Ayurveda and the Mind- An Overview

Modern  Ayurveda in India,  with its joint Ayurveda-allopathic training, has reduced both the yogic and  psychological components of traditional Ayurveda. Western   Ayurveda, with its yogic and naturalistic background, as well as  its application in the western context of psychological unhappiness, has a  greater interest and need for this psychological aspect of Ayurveda. A revival  of Ayurvedic psychological is an important consideration, if not prime trend,  for the new global Ayurveda.

Yet  whether it is the application of diet, herbs, massage, Pancha Karma, life-style  changes, mantra or meditation, the psychological component of Ayurveda is  always important and should be thoroughly grasped by the serious student.  Ayurvedic psychology can also be a good field of specialization as well.
I  would also like to direct the reader to the works of British/German  psychologist Reinhard Kowalski who has done much work in this area, as in his  book ‘The Only Way Out is in’. He is a good example of a psychologist, in his  case working in the British Health Care System, who has been able to integrate  Ayurveda into his practice.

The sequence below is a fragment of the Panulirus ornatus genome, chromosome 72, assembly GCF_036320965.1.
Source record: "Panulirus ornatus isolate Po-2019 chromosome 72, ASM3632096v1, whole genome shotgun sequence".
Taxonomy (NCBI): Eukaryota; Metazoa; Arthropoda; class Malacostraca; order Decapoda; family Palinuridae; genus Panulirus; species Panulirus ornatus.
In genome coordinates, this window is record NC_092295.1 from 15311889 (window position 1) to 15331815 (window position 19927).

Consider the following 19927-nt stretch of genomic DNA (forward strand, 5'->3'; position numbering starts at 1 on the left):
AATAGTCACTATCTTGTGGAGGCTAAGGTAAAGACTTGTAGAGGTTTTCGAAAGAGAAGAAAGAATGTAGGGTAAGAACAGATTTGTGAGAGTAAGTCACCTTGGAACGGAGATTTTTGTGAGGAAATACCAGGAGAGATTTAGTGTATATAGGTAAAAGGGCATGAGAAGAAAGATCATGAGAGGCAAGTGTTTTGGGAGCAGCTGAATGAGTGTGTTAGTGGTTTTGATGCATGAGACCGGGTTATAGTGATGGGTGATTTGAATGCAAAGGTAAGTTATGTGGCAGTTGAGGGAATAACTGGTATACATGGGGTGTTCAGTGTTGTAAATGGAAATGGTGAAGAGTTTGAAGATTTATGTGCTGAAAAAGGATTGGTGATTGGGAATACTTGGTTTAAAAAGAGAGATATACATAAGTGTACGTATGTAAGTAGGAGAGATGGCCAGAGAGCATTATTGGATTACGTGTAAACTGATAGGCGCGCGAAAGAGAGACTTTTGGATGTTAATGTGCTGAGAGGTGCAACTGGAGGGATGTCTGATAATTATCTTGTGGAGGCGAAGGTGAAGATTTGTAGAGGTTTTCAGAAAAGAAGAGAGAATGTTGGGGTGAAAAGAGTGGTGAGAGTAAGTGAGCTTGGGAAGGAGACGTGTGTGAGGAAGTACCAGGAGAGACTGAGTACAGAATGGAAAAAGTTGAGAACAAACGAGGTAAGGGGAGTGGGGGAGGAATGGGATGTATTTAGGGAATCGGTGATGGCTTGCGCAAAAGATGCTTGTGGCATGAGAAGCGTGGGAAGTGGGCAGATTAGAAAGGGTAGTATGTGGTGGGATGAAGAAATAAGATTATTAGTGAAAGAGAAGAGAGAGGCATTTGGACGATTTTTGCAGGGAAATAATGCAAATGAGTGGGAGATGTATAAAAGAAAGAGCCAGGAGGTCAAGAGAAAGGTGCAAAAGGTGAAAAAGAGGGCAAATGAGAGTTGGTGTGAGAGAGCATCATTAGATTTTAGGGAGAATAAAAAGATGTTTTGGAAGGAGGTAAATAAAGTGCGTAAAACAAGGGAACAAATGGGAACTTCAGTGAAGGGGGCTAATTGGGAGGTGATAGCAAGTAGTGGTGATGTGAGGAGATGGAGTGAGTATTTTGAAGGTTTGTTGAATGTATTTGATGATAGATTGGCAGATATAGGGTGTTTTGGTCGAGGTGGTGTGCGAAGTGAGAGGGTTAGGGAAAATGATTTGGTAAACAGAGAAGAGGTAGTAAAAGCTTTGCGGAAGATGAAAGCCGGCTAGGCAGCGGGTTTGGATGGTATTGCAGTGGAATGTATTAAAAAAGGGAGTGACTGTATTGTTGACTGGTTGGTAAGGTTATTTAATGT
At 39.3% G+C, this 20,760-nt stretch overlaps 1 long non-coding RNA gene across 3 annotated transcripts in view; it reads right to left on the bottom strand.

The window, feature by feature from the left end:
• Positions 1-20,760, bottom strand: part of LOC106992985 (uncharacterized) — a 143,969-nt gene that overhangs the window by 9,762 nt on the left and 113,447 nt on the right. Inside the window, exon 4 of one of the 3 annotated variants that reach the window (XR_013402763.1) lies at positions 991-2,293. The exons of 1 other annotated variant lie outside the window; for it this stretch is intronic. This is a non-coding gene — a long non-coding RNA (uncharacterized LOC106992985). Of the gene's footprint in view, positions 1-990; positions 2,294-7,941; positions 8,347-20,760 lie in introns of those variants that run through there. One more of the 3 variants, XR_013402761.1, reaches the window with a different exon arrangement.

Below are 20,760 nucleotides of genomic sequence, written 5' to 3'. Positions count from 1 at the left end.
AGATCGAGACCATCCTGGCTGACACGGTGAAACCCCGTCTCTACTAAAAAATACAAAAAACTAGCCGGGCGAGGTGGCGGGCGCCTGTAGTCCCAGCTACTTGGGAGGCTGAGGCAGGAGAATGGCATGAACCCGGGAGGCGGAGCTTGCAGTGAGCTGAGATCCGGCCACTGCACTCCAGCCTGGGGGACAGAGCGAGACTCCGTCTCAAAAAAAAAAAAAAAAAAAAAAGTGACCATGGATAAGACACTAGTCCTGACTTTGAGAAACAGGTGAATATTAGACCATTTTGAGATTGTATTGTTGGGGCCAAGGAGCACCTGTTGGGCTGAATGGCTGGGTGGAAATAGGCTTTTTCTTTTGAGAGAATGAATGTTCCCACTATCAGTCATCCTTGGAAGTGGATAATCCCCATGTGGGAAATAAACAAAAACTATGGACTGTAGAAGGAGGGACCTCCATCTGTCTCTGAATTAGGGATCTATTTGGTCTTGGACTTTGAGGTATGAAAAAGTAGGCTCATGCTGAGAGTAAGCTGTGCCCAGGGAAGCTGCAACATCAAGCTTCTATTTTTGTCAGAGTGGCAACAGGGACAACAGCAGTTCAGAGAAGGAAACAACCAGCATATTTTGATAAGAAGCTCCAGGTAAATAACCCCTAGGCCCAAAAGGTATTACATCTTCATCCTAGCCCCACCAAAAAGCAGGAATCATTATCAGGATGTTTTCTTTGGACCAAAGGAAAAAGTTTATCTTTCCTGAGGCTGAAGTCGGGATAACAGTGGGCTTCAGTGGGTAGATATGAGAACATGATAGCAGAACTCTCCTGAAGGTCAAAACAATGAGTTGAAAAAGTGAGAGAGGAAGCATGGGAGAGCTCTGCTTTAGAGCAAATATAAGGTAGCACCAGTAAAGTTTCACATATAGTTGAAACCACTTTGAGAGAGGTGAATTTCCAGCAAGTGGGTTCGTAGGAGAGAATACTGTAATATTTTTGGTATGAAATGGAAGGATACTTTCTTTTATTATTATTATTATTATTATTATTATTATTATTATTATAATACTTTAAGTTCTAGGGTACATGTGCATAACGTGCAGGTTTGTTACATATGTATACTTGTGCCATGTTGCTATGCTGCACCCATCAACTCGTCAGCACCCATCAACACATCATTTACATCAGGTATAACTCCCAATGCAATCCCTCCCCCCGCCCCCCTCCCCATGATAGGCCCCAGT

The author Dr David  Frawley (Pt Vamadeva Shastri) is an accomplished and highly respected scholar  on Indic studies. He is the founder of The American Institute of Vedic Studies.  To know more about his work visit www.vedanet.com.  This article was first published in 2007 in www.loaj.com.
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